The Same Origin Policy only stops a site from triggering a cross origin Ajax request. This protects against a user's cookies being used by an attacking site to take data from your site using the authority of the user.
CORS allows you to selectively weaken the Same Origin Policy, it isn't used to strengthen it.
We can see that the we are visiting the site shakh.photography, the request URL is a POST ajax request towards /api/get-videos/ but the response contains a Access-Control-Allow-Origin header that mentions a totally different domain.
Even though the webserver respons with a Access-Control-Allow-Origin header, it is ignored by the browser. Everything still works.
Yes. This is normal. The request is from Site A to Site A. None of the cookies or other credentials the user might have to Site B are available to the Site A (the browser sandboxes them from each other). You simply have a server which responds to both URLs with the same data.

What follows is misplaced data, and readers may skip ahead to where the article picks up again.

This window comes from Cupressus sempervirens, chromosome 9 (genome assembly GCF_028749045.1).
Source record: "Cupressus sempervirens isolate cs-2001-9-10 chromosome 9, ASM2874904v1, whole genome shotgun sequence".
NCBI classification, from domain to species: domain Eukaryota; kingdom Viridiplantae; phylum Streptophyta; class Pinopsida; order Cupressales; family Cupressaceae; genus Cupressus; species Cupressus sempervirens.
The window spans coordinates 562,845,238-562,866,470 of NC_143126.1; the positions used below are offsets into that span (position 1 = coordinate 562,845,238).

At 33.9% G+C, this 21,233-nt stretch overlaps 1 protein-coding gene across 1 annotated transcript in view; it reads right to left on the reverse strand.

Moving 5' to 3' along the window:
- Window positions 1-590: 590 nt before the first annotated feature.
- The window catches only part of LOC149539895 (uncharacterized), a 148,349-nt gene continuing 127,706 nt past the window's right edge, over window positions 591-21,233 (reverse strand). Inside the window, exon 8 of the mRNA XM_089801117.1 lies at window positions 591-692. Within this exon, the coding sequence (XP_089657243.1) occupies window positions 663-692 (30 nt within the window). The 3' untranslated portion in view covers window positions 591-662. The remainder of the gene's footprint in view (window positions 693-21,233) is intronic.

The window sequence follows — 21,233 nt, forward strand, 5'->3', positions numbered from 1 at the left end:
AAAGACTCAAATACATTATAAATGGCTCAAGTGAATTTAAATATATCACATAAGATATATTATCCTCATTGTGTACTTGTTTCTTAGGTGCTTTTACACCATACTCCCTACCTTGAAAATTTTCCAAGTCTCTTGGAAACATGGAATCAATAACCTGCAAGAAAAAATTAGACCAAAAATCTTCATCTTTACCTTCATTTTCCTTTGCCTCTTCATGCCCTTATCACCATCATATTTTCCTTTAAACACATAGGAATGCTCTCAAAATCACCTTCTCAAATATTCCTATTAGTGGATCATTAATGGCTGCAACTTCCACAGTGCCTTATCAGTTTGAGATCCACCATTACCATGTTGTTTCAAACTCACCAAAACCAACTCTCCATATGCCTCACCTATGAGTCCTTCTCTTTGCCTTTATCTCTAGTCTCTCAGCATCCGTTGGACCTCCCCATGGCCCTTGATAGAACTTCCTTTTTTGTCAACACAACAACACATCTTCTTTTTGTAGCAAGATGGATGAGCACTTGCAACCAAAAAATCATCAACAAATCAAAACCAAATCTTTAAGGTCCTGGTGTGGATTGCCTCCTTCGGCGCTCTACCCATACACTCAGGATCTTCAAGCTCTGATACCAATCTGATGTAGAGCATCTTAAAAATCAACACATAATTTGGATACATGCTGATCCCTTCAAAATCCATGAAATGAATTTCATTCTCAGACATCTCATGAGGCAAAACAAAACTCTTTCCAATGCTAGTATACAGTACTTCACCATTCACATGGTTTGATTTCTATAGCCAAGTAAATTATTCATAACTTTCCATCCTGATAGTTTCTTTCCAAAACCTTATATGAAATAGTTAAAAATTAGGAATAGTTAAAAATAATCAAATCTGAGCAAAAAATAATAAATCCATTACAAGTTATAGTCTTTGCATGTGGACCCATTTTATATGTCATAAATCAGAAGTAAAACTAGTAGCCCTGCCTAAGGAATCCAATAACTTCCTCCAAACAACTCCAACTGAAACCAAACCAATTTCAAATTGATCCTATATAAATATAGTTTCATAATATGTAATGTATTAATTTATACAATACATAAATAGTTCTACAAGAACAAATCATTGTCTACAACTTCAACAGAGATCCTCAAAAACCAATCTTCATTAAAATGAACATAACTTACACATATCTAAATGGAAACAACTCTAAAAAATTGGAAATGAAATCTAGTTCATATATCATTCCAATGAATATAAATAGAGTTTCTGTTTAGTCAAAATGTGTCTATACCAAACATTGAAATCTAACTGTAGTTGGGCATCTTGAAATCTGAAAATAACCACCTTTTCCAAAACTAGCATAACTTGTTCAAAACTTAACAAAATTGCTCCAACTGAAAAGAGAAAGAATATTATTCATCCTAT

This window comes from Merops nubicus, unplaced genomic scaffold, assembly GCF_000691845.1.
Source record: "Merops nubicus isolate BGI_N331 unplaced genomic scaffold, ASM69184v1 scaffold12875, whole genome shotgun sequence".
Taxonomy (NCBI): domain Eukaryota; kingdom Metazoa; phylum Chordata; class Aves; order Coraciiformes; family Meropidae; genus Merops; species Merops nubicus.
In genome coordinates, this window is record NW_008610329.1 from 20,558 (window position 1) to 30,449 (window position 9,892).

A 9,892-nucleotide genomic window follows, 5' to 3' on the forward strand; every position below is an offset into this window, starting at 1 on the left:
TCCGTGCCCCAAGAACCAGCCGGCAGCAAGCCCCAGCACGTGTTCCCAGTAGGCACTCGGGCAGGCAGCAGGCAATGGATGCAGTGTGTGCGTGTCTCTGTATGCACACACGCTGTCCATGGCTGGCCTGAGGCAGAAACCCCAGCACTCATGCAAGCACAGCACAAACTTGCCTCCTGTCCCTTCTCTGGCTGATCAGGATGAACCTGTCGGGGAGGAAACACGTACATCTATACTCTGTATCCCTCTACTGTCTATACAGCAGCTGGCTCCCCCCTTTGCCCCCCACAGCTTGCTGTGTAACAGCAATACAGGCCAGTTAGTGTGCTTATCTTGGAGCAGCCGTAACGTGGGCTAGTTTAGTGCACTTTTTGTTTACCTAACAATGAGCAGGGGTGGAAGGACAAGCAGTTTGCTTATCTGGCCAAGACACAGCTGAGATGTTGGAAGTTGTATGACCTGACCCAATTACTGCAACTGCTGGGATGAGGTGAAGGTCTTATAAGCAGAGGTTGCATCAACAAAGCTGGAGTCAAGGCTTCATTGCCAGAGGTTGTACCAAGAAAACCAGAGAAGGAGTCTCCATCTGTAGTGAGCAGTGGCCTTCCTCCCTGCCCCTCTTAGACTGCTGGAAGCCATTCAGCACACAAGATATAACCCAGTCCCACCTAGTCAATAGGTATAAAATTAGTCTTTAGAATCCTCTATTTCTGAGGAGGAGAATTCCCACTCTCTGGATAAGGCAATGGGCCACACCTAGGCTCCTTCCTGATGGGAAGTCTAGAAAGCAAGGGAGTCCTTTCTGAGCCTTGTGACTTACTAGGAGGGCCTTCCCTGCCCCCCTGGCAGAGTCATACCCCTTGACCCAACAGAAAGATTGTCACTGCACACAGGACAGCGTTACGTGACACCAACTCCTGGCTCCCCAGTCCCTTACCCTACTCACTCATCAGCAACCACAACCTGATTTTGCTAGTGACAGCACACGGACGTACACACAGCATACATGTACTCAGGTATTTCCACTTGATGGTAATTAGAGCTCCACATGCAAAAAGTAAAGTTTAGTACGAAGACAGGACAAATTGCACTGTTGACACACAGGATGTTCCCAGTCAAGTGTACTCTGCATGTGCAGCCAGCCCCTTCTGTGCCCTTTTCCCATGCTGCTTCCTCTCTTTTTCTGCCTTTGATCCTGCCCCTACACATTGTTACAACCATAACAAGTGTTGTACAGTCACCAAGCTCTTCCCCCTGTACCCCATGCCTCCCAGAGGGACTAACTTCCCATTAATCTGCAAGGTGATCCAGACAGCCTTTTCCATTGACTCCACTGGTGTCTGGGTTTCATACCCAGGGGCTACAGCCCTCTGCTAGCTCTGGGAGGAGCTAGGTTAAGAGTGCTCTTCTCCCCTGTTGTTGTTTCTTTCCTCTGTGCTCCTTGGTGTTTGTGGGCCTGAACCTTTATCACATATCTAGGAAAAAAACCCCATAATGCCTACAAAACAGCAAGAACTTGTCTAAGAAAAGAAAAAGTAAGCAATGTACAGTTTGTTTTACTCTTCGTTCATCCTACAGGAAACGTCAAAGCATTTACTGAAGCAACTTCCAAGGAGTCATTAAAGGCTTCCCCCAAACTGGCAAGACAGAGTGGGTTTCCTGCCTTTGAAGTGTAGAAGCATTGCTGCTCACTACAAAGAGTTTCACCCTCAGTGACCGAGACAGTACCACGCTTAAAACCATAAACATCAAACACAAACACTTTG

A third party could do that, but they couldn't do it for just your API (except via a proxy, which is a different issue, with even fewer security implications). They'd have to make the whole site available under the other hostname, this shouldn't cause any security worries.
If you don't want that, then configure your server so that it uses Virtual Name Hosting and delivers different sets of content based on the Host header in the request.